- The Washington Times - Monday, January 3, 2005

WINSTON-SALEM, N.C. (AP) — A businessman is trying to find a permanent home for a 6-ton painting of the Battle of Gettysburg that rarely has been exhibited in recent years because of its immense size.

The painting, known as a cyclorama because it provides a 360-degree view of a scene when mounted in a cylinder, was one of four created by French artist Paul Philippoteaux in the 1880s. One cyclorama is on display in Gettysburg, and two others were lost.

The artist went to the battle site, interviewed veterans and took panoramic pictures of the terrain. The painting was done on 14 panels, which were later joined to measure 376 feet long, and was roughly the height of a five-story building. What remains today is considerably smaller — 365 feet long and 27 feet high.

The painting was shown at the World’s Fair in Chicago in 1933 but was lost afterward. A North Carolina artist, Joe King, found it behind a wall in a Chicago warehouse in 1965, then spent the next 30 years unsuccessfully trying to find a home for it. He left the painting to Wake Forest University in 1996 when he died.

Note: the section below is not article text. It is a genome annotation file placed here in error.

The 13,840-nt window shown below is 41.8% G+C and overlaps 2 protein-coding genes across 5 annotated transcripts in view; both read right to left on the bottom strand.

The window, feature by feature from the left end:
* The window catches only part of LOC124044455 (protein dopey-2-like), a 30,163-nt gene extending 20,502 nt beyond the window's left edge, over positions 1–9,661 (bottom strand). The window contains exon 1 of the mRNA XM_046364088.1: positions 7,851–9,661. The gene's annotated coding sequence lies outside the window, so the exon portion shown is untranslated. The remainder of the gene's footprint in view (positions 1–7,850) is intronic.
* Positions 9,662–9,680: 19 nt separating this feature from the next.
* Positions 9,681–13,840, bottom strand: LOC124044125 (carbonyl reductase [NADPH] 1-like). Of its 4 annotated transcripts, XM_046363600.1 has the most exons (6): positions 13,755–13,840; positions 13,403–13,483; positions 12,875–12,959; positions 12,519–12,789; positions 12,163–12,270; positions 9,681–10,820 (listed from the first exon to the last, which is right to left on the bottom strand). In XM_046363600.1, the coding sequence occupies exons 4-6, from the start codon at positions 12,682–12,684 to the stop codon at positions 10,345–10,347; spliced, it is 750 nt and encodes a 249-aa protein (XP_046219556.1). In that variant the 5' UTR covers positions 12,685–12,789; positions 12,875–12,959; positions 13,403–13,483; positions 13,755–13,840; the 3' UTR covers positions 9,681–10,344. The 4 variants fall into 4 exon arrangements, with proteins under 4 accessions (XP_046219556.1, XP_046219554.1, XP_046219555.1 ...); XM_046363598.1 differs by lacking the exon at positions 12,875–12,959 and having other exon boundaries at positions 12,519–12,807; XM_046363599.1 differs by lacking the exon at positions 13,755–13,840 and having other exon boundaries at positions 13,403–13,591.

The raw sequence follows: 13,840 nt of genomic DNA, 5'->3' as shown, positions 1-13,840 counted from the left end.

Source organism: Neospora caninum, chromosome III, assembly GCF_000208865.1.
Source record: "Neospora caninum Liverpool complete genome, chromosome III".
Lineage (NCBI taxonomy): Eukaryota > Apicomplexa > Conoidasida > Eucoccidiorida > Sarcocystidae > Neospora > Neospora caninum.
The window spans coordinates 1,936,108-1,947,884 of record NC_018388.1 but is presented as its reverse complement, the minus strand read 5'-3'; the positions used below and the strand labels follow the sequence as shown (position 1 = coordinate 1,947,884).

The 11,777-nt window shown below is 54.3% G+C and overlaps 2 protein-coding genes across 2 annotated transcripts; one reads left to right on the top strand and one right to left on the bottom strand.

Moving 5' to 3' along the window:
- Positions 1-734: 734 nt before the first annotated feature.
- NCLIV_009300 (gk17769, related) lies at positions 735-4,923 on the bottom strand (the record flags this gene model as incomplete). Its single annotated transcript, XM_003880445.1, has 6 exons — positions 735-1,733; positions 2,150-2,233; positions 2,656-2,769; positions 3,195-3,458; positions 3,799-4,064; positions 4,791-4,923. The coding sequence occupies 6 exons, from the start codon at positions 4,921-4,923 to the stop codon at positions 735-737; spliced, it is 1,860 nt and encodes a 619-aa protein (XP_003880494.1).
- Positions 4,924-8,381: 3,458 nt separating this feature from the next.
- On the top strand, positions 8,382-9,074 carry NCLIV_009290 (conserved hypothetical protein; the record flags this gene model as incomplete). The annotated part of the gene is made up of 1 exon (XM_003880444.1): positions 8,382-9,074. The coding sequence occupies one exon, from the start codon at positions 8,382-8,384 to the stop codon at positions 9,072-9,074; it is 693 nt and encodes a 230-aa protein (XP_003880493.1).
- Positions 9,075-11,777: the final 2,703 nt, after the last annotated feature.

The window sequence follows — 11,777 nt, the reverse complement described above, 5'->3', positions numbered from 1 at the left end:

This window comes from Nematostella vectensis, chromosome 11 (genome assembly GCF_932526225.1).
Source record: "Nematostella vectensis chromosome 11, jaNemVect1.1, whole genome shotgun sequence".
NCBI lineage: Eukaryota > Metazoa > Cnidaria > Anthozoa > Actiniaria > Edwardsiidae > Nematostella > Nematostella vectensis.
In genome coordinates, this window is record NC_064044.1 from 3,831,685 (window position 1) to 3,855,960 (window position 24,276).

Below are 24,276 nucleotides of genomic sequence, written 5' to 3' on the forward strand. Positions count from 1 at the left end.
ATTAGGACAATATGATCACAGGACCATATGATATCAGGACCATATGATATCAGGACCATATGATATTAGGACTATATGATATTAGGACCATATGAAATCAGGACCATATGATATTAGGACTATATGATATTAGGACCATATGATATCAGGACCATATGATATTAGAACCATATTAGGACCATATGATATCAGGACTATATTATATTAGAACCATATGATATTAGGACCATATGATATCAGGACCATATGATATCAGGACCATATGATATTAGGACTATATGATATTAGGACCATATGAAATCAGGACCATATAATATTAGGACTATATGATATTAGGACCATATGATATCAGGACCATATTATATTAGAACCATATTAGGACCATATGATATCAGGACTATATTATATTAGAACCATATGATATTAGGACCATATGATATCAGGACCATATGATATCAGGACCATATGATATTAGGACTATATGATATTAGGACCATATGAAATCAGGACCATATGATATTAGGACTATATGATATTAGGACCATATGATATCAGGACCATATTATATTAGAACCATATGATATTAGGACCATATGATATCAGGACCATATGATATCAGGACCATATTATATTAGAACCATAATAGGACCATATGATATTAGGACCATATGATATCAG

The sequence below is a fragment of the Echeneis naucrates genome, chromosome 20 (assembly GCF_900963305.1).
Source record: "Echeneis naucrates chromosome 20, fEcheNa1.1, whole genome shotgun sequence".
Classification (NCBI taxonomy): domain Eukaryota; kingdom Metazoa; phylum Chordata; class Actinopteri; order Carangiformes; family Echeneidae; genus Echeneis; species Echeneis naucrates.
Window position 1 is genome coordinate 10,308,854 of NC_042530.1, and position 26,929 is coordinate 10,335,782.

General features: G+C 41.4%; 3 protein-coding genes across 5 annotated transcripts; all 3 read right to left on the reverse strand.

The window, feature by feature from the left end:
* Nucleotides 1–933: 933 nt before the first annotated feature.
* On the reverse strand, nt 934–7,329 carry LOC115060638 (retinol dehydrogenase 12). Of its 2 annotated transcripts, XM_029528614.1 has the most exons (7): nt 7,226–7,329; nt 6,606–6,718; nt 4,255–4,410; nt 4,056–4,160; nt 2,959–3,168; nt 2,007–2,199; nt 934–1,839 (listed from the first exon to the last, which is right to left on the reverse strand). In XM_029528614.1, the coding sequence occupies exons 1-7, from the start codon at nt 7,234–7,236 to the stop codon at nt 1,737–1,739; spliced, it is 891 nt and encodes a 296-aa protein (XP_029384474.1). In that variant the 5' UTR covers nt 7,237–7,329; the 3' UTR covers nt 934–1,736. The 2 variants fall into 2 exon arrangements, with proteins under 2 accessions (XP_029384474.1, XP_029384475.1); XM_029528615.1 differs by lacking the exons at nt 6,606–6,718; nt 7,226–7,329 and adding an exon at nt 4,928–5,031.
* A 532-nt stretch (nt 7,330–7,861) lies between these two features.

Now the mission has become that of businessman Ken Wilson, Mr. King’s friend. Mr. Wilson said he could see the cyclorama becoming part of a museum display, traveling exhibit or theme park attraction.

He said it would cost up to $8 million to restore the painting, which was appraised at $2.5 million 10 years ago. He estimated it would cost up to $10 million to build a circular building to properly display the painting and maintain it.

Some potential buyers have wanted to chop the painting into smaller pieces for resale, but Wake Forest wants to keep it intact.

Mr. Wilson said it was “absolutely phenomenal” when he saw the panels rolled out for the first time in 1999.

“It left you feeling as if you had been at the Battle of Gettysburg,” he said.

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